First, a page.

With great expectations yesterday afternoon, C and I met our realtor, a home inspector and a man who scopes sewers with a video camera at a house in the Hale neighborhood of Denver. As of this morning, we were under contract for a pretty little Tudor-esque piece of Mile High real estate, built in 1939. We loved the looks, but knew it needed to be checked out by experts before we went any further.
C and I made a decision not to get attached to a property in case things didn’t work out in our favor after the results of the inspection were read. The truth of it was I was planning a backyard housewarming this summer and raised beds for a vegetable garden. I was looking forward to making new friends out of neighbors. In my head the walls in the kitchen were painted and I could see C and I fresh squeezing oranges for juice on Saturday mornings.
And so it was a good thing I didn’t get attached. After we got the inspection report…even kind of before then, as we were standing outside on the sidewalk admiring the sweet lines of the roof and front patio, I knew there was a very good possibility of this one not working out. We found out the house has been neglected for years and years (and years). The roof was shoddily replaced. The furnace is in dire need of cleaning and maintenance. The sewer line is clogged with roots and there is a break at the street – which is something that could easily lead to a sinkhole on the block. More disturbing, aluminum wiring mixed in with other sorts of wiring were found to be a reality. The guts of the house are a mess. The garage desperately needs a new roof. The windows are original. We were looking at tens of thousand of dollars in repairs, just to bring the house up to code. And unfortunately, C and I don’t have the cash to fix all these things, even if the price of the house was lowered. Honestly, we don’t want to have to fix any of these things. We’d much rather save our money for the fun stuff.
It was a very good lesson in preparation and foresight and we’re grateful for an honest look at the house.
So my mood is reflective this morning here in Cheesman. I’m still in sweats at 11 a.m. and wandering around the apartment. I have laundry in down the hall and have last night’s Project Runway on TV. I’m thinking about cleaning the kitchen and vacuuming.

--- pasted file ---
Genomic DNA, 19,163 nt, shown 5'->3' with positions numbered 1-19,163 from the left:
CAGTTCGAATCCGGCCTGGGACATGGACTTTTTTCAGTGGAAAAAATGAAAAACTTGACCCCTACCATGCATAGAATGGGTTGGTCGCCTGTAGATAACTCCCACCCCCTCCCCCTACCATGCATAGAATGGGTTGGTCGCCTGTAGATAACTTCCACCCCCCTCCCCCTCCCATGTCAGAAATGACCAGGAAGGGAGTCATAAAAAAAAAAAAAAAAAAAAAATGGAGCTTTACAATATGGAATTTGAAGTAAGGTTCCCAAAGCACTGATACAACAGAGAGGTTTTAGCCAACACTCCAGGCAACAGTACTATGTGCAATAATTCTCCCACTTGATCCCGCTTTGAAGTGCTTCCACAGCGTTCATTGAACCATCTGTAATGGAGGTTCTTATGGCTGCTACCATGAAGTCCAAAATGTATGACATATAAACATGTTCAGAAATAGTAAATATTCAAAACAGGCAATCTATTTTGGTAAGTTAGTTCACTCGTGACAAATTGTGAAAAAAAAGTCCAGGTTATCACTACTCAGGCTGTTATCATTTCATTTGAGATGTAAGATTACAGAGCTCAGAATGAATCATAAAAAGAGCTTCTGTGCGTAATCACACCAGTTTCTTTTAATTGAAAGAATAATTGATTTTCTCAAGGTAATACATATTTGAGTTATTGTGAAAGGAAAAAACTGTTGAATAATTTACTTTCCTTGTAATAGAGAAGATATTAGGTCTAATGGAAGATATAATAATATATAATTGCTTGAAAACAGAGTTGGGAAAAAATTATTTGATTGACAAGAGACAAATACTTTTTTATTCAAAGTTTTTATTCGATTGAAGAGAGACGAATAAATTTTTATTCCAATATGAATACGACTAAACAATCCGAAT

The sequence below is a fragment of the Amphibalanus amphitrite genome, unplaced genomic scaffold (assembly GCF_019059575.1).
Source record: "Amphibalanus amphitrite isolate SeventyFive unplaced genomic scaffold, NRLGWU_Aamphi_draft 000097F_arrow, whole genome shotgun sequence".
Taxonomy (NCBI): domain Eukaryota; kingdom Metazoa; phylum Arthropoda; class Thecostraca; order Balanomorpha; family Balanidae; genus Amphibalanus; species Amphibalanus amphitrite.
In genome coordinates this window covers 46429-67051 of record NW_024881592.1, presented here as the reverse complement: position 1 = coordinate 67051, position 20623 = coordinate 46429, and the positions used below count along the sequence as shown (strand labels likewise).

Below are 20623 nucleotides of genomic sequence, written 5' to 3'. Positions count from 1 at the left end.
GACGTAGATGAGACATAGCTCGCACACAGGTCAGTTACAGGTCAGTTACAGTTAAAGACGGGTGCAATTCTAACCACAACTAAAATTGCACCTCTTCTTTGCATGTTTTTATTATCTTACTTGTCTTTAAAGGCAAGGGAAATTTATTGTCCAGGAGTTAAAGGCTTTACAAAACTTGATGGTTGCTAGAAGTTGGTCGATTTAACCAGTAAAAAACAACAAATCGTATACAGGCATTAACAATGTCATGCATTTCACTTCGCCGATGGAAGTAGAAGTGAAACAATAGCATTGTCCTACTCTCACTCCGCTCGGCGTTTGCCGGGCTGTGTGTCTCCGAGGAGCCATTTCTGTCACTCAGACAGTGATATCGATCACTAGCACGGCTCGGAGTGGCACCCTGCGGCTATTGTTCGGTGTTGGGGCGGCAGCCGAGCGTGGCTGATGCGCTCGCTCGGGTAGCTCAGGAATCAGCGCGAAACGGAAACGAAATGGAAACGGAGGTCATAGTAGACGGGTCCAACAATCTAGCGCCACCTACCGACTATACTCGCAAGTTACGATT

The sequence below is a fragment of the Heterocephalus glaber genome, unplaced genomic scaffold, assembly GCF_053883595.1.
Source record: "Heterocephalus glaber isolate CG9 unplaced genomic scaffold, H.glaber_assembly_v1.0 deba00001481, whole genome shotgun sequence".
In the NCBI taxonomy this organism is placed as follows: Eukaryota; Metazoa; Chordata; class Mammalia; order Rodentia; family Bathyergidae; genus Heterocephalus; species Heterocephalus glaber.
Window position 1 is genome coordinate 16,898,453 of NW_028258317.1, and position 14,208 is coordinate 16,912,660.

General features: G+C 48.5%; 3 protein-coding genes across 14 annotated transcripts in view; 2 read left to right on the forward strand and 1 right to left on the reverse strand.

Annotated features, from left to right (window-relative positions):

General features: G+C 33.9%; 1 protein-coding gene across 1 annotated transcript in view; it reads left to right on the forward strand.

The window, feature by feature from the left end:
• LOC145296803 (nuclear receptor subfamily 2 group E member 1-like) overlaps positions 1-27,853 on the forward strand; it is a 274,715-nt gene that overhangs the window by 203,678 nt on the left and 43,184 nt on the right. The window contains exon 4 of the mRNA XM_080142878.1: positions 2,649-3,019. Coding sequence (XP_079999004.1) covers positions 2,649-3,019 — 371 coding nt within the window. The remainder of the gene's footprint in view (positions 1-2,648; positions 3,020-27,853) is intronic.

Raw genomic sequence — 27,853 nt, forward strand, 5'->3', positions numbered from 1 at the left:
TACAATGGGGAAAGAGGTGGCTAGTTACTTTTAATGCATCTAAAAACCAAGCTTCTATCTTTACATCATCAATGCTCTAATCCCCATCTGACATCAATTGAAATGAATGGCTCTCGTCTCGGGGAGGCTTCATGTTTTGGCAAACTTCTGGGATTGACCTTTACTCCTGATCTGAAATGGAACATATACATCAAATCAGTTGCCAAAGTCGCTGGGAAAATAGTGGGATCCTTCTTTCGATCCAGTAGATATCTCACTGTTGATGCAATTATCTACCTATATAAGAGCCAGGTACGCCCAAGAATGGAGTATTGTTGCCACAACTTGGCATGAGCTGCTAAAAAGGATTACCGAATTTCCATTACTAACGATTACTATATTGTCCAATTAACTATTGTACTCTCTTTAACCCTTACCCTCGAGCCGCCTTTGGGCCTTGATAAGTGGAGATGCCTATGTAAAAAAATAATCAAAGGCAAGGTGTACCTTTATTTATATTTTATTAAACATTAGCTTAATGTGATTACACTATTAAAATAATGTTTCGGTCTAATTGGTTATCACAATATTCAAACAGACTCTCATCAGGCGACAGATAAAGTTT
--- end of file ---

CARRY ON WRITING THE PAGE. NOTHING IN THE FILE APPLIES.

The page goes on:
I got distracted by the 1946 copy of Joy of Cooking I picked up a few weeks back at Outlet World. Under the chapter on Beverages, one of the first recipes is for coffee in a percolator. I’ve had a percolator for years and have never quite gotten a good cup of coffee out of it–too weak, too strong, too yuck. Lately, we’ve been peppered with gifts of coffee beans. Neighbors have gone to Portland and family has been to Hawaii–we have lots of lovely smells in our cupboard. I picked up a grinder a few weeks ago and started working on getting the perfect cup out of our French Press.
But today, I dusted off the stainless percolator and followed the recipe in Joy. This recipe is different from the recipe for Percolated Coffee in the newer versions of this cookbook. I would like to think it’s somehow better because of its age. More old-timey. More what someone who lived in the 1939 Tudor-esque home in Hale would have made in her kitchen on a Friday morning many years ago.
Percolated Coffee (from Joy of Cooking, 1946, p.749)
Allow: 2 Tablespoons ground coffee for 1 cup of water.
Place the water, hot or cold, in the bottom of the coffeepot, place the coffee in the strainer and boil the water. Permit it to boil and percolate the coffee grounds for 5 minutes or until the desired strength of coffee is obtained. Permit the coffee to stand for 5 minutes before serving it.
You will love it. It’s absolutely delish. I drank five cups.